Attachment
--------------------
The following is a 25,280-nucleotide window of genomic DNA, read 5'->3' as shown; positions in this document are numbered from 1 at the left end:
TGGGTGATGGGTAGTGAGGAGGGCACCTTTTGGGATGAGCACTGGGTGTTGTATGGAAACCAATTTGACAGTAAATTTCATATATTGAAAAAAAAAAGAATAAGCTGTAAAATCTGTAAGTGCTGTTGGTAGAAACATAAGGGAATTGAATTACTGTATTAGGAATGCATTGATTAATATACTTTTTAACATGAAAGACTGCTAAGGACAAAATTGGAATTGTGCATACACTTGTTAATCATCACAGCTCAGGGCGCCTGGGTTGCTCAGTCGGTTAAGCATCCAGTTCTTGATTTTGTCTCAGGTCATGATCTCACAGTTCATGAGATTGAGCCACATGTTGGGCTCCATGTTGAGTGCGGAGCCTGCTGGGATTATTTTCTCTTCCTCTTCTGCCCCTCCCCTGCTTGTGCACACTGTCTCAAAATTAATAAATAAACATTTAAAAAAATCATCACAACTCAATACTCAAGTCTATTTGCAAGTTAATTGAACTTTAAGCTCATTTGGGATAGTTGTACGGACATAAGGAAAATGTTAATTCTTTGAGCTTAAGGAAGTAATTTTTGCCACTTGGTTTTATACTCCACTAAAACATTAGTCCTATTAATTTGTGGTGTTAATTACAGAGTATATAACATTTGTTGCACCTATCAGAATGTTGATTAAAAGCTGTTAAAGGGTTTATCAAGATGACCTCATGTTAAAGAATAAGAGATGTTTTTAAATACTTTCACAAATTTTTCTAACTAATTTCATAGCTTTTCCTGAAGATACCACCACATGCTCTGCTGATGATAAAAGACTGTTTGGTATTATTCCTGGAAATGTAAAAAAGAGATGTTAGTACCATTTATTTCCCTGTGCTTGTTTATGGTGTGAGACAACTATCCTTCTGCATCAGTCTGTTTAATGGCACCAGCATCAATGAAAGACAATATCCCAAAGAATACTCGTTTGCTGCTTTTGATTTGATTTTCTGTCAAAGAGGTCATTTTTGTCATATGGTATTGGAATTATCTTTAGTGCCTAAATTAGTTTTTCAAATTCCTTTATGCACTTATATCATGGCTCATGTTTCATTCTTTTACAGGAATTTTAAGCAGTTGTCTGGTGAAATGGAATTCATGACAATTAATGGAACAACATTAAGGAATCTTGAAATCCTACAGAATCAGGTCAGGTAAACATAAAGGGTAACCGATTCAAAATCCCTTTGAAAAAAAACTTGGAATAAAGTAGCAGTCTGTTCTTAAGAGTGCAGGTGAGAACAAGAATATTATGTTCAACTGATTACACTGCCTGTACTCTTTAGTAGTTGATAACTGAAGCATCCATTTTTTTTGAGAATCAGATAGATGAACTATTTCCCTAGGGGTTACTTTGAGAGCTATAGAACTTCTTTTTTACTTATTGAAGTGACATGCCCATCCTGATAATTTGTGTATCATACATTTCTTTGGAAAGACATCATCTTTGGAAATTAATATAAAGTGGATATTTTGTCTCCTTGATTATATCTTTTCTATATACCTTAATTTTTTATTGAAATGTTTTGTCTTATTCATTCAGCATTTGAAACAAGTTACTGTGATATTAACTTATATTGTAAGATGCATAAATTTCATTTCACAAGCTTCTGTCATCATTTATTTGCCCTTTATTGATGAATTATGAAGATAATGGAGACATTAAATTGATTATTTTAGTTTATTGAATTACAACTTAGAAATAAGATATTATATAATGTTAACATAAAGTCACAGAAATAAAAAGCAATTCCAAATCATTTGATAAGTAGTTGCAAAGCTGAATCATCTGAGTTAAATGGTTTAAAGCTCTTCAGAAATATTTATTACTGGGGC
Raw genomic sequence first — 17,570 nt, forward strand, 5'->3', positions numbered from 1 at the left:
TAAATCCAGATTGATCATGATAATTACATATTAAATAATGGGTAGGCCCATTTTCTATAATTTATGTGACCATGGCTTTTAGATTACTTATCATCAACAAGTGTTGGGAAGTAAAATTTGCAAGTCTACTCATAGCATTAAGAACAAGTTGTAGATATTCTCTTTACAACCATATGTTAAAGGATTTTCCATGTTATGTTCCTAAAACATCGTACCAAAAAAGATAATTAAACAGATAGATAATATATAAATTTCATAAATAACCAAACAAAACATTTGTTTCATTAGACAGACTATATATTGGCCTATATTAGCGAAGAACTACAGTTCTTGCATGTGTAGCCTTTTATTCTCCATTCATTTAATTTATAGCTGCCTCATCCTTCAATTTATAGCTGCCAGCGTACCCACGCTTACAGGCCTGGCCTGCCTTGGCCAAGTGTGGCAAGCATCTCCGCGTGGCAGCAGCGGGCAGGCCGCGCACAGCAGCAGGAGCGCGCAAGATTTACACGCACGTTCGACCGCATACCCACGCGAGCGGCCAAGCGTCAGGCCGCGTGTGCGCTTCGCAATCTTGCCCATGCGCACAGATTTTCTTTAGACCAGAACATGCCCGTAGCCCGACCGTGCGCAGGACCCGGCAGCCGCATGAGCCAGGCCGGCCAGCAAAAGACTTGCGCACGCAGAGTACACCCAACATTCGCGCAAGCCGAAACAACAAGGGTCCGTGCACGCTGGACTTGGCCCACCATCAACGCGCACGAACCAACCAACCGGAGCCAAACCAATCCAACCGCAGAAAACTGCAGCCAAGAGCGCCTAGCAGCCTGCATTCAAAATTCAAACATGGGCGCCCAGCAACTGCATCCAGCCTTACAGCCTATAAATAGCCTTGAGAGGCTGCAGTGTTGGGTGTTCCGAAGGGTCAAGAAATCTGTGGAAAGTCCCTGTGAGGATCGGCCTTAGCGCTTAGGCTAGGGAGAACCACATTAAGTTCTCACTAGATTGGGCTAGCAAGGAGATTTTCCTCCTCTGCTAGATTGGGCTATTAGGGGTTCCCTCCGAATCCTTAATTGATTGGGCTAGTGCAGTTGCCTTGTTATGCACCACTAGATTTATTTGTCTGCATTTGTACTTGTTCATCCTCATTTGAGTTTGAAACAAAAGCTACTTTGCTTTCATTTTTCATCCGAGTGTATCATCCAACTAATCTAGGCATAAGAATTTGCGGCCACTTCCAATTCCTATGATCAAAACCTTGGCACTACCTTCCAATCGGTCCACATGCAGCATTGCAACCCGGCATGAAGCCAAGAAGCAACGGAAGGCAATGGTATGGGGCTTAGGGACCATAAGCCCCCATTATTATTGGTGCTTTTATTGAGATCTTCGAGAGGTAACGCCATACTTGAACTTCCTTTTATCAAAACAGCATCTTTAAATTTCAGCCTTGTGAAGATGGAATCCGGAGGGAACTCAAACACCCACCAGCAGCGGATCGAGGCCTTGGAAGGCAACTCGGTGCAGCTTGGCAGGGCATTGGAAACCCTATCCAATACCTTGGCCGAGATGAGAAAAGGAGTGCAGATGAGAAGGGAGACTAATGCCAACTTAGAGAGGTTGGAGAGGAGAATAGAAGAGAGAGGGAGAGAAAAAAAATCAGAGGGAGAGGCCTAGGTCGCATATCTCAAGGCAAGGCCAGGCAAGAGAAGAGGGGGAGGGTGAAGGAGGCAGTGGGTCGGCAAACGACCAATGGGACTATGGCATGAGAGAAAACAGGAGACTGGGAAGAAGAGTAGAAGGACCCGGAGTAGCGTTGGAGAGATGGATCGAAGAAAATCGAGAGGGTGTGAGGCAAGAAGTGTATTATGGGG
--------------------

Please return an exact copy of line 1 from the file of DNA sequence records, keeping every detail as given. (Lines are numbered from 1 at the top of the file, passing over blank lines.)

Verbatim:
The following is a 25,280-nucleotide window of genomic DNA, read 5'->3' as shown; positions in this document are numbered from 1 at the left end: